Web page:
Monday, June 30, 2008

The #1 Most Important Book?

I'm a couple of chapters behind. That damn chapter on the whale science, "Cetology," is one of the worst god-awful things ever written. How this plays into the narrative is a mystery. The only discernible reason is that Melville is including absolutely everything on whales that gets into his head. He even admits that half the stuff he is completely making up, saying that he doesn't know or that he comes up with names for this stuff. He instills in himself some kind of authority.

Another post coming up soon about the only chapter really worth mentioning so far, the one where we finaly see Ahab and his lust for vengeance.

Today, I came across a weird reference to Moby Dick . It appears in Newsweek that author Jane Yolen likes this book.

Books: Jane Yolen
Updated: 11:23 AM ET May 24,
The author of more than 280 books, Yolen, a writer of folklore fantasy
and children's literature, is best known for her Holocaust novella "The Devil's
Arithmetic." Her latest work, "Naming Liberty," tells the story of a Russian
girl and the designer of the Statue of Liberty.
My Five Most Important Books
1. "Moby-Dick" by Herman Melville. It's a book I reread every 10 years,
which is coming up again. I even love the whale parts.

To be honest, that isn't much of a reason to me.

This book keeps surfacing in the oddest places. A prominent author has this listed as her most important book of all time? I must dive into this mystery.

[On another note, I find it funny that Newsweek is using quotation marks for book titles. WTF?]

Saturday, June 14, 2008


"Butchers we are, that is true. But butchers, also, and butchers of the
bloodiest badge have been all Martial Commanders whom the world invariably
delights to honor."
--Moby Dick

Just 'cause it's cool with my last name being Butcher and all.

Wednesday, June 11, 2008

I'm doing it

I haven't been posting, but I am right on track. According to my calendar, reading one chapter a day would put me at Chapter 22. I have finished Chapter 24. I've gotten lucky with some of these super-short chapters but that still works in my favor. I will move up my timetable.

The weird thing is that I am on page 140 and really nothing has happened. Ishmael and Queequeg have finally shipped off on the Pequod. We still have not seen Captain Ahab, although his shadow looms. This would be an awesome star-part, a la Orson Welles in The Third Man.

Melville was trying for the ultimate treatise on whaling. He even says so in one chapter when he argues "The whale no famous author, and whaling no famous chronicler?" from Chapter 24, "The Advocate." Melville obviously is taking that burden on his pen. This dichotomy is especially interesting to me right now from my background: up in Alaska, whaling is revered; down in the Lower 48, whaling is sneered upon. Barrow's high school team was the "Whalers" where they still do it today--I went to a museum up there and everything. Melville is explaining how important whaling was to 1800s America, and honestly, I don't think early America would have survived without it. Alaska, especially rural Alaska, still needs whaling. For culture and for food and supplies. They use every part of that beast.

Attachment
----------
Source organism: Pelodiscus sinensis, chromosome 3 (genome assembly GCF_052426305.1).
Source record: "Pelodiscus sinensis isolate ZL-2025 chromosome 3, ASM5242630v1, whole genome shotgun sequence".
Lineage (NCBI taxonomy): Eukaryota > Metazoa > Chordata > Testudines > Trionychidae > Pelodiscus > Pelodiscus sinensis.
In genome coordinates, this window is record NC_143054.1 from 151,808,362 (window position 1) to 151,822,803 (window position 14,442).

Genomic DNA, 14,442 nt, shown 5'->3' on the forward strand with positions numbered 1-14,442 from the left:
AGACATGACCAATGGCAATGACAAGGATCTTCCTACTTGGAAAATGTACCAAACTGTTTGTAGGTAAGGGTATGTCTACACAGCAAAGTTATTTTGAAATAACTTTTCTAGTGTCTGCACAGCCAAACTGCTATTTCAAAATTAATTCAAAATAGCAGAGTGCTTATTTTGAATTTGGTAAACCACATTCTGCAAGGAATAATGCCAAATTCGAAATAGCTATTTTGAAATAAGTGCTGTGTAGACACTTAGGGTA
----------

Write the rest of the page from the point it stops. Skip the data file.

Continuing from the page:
So it interests me right now that this book should survive for the understanding of whaling alone.

The picture above is courtesy of The Inupiat Heritage Center, which I have been to, up in Barrow, Alaska.

Tuesday, June 3, 2008

Up through chapter 14

I was a little behind so I just read a bunch of chapters together. I am going to have to make my vow of one chapter a day into 2-3 chapters a day. There's 135 chapters and I promised myself to finish before school starts again in the fall.

Chapter nine--The Sermon. All about the preacher telling the story about Jonah in the whale. Quite interesting actually, the definition of repentance he gives. Jonah understood and accepted that he was to be punished for his sins, and that is what let him gain salvation.

Chapter ten--A Bosom Friend. All about how Ishmael befriends Queequeg. I truly liked how Melville explains that you can still be a christian if you let others worship in their own way. That is being a true christian.

Chapter eleven--Nightgown. They get so close that they spend the night chatting in bed, compared to the secrets and deep thoughts of married couples.

Chapter twelve--Biographical. So Queequeg is a king's son, to be a king himself someday, but he chose to sail the world first. Interesting. Although I came up with one interesting dilemma: if Queequeg jumped a ship and stowed away at the last moment, capsizing his own canoe in the process, how did he come by those heads he was selling at the beginning of the book?

Chapter thirteen--Wheelbarrow. Ishmael and Queequeg set off to find a whaling ship together. They share a wheelbarrow. Queequeg rescues someone on the commute and earns respect and Ishmael is none happier to have befriended such a great man, cannibal or not.

Chapter fourteen--Nantucket. Just a quick glance at the wondrous importance of Nantucket in the world scheme of things.